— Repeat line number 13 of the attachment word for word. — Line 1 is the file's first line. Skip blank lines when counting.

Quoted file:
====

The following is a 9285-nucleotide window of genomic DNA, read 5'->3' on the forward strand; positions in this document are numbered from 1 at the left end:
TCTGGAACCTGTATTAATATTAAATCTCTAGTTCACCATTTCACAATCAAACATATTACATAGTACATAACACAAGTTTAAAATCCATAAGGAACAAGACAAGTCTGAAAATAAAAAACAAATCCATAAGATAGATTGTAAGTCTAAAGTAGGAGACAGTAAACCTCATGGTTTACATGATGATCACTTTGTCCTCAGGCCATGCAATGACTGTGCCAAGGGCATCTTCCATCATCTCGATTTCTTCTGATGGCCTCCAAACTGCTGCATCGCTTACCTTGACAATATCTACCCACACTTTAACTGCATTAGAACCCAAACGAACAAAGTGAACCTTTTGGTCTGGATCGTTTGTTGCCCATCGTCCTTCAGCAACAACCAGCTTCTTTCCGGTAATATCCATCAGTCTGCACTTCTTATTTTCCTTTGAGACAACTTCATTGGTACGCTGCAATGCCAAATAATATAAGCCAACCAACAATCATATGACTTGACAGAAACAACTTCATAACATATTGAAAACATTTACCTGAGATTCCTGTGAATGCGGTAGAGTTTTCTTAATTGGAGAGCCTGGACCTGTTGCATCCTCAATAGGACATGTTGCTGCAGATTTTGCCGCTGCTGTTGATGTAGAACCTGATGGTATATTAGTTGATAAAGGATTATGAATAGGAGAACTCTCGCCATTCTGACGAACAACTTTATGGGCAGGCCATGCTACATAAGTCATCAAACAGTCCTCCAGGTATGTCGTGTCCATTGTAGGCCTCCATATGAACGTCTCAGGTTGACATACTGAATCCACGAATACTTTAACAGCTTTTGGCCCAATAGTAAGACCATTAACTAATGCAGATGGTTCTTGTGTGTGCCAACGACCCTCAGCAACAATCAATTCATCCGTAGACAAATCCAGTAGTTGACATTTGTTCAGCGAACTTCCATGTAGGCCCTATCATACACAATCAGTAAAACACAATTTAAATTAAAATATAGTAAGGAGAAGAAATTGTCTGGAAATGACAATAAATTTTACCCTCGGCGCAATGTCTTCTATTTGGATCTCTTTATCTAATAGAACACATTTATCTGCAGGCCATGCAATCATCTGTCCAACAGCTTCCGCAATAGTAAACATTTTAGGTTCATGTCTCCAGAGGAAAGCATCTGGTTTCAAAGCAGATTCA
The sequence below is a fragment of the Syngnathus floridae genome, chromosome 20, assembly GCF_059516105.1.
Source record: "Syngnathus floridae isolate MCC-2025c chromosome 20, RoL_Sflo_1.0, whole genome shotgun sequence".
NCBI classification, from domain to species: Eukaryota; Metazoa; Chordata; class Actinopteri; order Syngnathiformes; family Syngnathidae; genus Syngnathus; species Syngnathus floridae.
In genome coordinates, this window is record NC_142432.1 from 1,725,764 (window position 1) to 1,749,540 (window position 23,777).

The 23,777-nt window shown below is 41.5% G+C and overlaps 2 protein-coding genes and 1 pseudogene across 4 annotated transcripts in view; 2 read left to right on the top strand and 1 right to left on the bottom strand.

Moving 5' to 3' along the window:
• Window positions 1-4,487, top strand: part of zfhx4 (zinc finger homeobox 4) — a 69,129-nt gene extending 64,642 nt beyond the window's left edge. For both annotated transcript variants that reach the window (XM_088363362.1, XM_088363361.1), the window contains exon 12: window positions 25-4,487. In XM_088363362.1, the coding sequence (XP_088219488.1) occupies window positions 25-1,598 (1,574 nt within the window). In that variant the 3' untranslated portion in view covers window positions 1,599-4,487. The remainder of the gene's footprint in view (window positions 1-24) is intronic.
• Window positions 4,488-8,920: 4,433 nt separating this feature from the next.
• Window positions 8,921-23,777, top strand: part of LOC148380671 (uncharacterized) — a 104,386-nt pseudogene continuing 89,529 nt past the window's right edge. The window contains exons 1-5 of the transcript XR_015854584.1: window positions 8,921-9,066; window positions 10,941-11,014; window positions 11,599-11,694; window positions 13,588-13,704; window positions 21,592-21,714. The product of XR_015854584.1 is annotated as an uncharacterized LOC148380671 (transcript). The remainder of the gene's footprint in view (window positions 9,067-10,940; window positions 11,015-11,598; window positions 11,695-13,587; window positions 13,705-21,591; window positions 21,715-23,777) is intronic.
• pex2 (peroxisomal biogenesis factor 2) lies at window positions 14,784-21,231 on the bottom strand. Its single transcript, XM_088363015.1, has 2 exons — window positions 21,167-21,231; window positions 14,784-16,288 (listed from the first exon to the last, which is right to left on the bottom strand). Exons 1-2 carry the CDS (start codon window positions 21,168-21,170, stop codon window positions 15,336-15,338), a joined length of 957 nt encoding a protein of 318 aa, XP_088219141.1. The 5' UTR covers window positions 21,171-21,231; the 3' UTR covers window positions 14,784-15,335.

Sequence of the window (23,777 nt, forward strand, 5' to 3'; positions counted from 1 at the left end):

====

Sequence of the window (23,777 nt, forward strand, 5' to 3'; positions counted from 1 at the left end):